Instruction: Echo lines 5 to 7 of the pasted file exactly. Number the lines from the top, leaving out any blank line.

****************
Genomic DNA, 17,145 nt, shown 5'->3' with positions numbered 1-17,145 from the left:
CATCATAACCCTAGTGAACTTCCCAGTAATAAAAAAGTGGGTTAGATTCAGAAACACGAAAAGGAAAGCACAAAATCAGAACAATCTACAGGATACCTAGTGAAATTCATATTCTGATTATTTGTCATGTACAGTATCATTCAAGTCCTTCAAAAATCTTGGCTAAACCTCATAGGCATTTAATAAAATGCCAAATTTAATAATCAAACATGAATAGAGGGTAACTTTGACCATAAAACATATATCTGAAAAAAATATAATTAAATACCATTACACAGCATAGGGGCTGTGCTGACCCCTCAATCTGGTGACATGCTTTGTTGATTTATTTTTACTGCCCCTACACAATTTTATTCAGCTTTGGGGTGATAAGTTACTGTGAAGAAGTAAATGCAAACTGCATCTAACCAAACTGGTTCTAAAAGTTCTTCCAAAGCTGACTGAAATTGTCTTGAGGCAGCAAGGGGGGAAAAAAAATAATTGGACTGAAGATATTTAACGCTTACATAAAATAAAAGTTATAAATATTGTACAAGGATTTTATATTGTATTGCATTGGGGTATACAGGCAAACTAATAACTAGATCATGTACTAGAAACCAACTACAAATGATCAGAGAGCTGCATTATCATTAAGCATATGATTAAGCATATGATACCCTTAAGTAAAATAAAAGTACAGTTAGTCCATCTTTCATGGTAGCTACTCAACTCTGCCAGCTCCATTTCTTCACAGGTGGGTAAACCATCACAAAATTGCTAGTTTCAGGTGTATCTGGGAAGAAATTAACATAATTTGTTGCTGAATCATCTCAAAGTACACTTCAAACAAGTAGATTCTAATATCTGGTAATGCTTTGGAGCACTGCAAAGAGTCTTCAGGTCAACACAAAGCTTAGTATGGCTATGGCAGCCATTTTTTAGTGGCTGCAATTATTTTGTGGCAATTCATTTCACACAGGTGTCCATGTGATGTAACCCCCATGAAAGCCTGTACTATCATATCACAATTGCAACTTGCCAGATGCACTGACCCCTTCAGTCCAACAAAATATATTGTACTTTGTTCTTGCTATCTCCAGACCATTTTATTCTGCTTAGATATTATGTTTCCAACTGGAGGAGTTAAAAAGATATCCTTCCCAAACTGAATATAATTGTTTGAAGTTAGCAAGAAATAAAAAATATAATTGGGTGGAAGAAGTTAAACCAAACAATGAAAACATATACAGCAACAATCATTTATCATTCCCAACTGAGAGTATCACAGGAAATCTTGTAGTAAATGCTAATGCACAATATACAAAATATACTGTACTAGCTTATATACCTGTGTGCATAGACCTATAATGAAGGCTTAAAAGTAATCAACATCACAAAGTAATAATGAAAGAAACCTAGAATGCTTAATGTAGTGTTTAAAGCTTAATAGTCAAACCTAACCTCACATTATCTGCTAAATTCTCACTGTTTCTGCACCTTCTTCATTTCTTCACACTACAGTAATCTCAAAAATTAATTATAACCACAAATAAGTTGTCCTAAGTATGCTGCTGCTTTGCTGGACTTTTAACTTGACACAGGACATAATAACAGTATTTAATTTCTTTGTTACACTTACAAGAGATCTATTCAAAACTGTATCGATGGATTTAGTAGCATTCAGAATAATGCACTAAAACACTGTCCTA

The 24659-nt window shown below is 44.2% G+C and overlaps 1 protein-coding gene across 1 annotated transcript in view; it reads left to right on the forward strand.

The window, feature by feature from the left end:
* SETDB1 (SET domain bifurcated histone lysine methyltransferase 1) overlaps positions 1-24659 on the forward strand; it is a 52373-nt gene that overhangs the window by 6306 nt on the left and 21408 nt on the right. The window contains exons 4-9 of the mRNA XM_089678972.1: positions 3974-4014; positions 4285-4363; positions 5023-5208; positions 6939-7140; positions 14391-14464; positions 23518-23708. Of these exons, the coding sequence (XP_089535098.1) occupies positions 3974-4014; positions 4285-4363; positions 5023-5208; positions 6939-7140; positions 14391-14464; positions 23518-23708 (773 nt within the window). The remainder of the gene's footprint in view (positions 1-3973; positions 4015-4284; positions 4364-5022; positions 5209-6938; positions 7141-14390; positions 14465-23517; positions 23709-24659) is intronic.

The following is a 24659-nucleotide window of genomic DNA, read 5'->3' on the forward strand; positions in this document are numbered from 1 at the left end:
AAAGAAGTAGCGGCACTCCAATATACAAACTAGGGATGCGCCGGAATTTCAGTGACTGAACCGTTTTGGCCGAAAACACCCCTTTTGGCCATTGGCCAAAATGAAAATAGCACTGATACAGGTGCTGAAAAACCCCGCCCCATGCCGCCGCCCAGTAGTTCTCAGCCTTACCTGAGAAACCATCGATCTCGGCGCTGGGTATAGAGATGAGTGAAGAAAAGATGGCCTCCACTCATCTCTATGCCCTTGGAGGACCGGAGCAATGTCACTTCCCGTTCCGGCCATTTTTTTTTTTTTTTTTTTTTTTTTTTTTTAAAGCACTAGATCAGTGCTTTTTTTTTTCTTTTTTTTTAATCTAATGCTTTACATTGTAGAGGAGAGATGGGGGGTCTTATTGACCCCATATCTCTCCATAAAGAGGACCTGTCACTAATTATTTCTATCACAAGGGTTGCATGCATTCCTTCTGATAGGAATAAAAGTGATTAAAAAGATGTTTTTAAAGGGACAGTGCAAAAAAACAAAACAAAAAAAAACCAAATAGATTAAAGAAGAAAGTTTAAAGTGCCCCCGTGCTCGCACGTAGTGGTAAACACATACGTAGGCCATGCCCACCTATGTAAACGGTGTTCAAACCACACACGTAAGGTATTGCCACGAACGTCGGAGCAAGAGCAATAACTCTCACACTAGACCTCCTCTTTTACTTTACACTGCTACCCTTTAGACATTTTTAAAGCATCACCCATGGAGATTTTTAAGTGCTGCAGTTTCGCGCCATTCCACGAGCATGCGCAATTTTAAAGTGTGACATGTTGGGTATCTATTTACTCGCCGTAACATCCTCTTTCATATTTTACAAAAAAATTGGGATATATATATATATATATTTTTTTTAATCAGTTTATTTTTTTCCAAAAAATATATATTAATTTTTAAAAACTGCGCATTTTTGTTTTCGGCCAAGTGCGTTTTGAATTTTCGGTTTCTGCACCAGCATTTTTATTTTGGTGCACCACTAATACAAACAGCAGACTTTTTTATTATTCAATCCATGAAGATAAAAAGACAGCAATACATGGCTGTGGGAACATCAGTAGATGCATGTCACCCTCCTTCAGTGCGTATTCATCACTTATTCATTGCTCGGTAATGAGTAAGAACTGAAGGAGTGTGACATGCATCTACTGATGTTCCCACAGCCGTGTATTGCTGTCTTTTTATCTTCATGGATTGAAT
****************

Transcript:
* SETDB1 (SET domain bifurcated histone lysine methyltransferase 1) overlaps positions 1-24659 on the forward strand; it is a 52373-nt gene that overhangs the window by 6306 nt on the left and 21408 nt on the right. The window contains exons 4-9 of the mRNA XM_089678972.1: positions 3974-4014; positions 4285-4363; positions 5023-5208; positions 6939-7140; positions 14391-14464; positions 23518-23708. Of these exons, the coding sequence (XP_089535098.1) occupies positions 3974-4014; positions 4285-4363; positions 5023-5208; positions 6939-7140; positions 14391-14464; positions 23518-23708 (773 nt within the window). The remainder of the gene's footprint in view (positions 1-3973; positions 4015-4284; positions 4364-5022; positions 5209-6938; positions 7141-14390; positions 14465-23517; positions 23709-24659) is intronic.

The following is a 24659-nucleotide window of genomic DNA, read 5'->3' on the forward strand; positions in this document are numbered from 1 at the left end:
AAAGAAGTAGCGGCACTCCAATATACAAACTAGGGATGCGCCGGAATTTCAGTGACTGAACCGTTTTGGCCGAAAACACCCCTTTTGGCCATTGGCCAAAATGAAAATAGCACTGATACAGGTGCTGAAAAACCCCGCCCCATGCCGCCGCCCAGTAGTTCTCAGCCTTACCTGAGAAACCATCGATCTCGGCGCTGGGTATAGAGATGAGTGAAGAAAAGATGGCCTCCACTCATCTCTATGCCCTTGGAGGACCGGAGCAATGTCACTTCCCGTTCCGGCCATTTTTTTTTTTTTTTTTTTTTTTTTTTTTTAAAGCACTAGATCAGTGCTTTTTTTTTTCTTTTTTTTTAATCTAATGCTTTACATTGTAGAGGAGAGATGGGGGGTCTTATTGACCCCATATCTCTCCATAAAGAGGACCTGTCACTAATTATTTCTATCACAAGGGTTGCATGCATTCCTTCTGATAGGAATAAAAGTGATTAAAAAGATGTTTTTAAAGGGACAGTGCAAAAAAACAAAACAAAAAAAAACCAAATAGATTAAAGAAGAAAGTTTAAAGTGCCCCCGTGCTCGCACGTAGTGGTAAACACATACGTAGGCCATGCCCACCTATGTAAACGGTGTTCAAACCACACACGTAAGGTATTGCCACGAACGTCGGAGCAAGAGCAATAACTCTCACACTAGACCTCCTCTTTTACTTTACACTGCTACCCTTTAGACATTTTTAAAGCATCACCCATGGAGATTTTTAAGTGCTGCAGTTTCGCGCCATTCCACGAGCATGCGCAATTTTAAAGTGTGACATGTTGGGTATCTATTTACTCGCCGTAACATCCTCTTTCATATTTTACAAAAAAATTGGGATATATATATATATATATTTTTTTTAATCAGTTTATTTTTTTCCAAAAAATATATATTAATTTTTAAAAACTGCGCATTTTTGTTTTCGGCCAAGTGCGTTTTGAATTTTCGGTTTCTGCACCAGCATTTTTATTTTGGTGCACCACTAATACAAACAGCAGACTTTTTTATTATTCAATCCATGAAGATAAAAAGACAGCAATACATGGCTGTGGGAACATCAGTAGATGCATGTCACCCTCCTTCAGTGCGTATTCATCACTTATTCATTGCTCGGTAATGAGTAAGAACTGAAGGAGTGTGACATGCATCTACTGATGTTCCCACAGCCGTGTATTGCTGTCTTTTTATCTTCATGGATTGAAT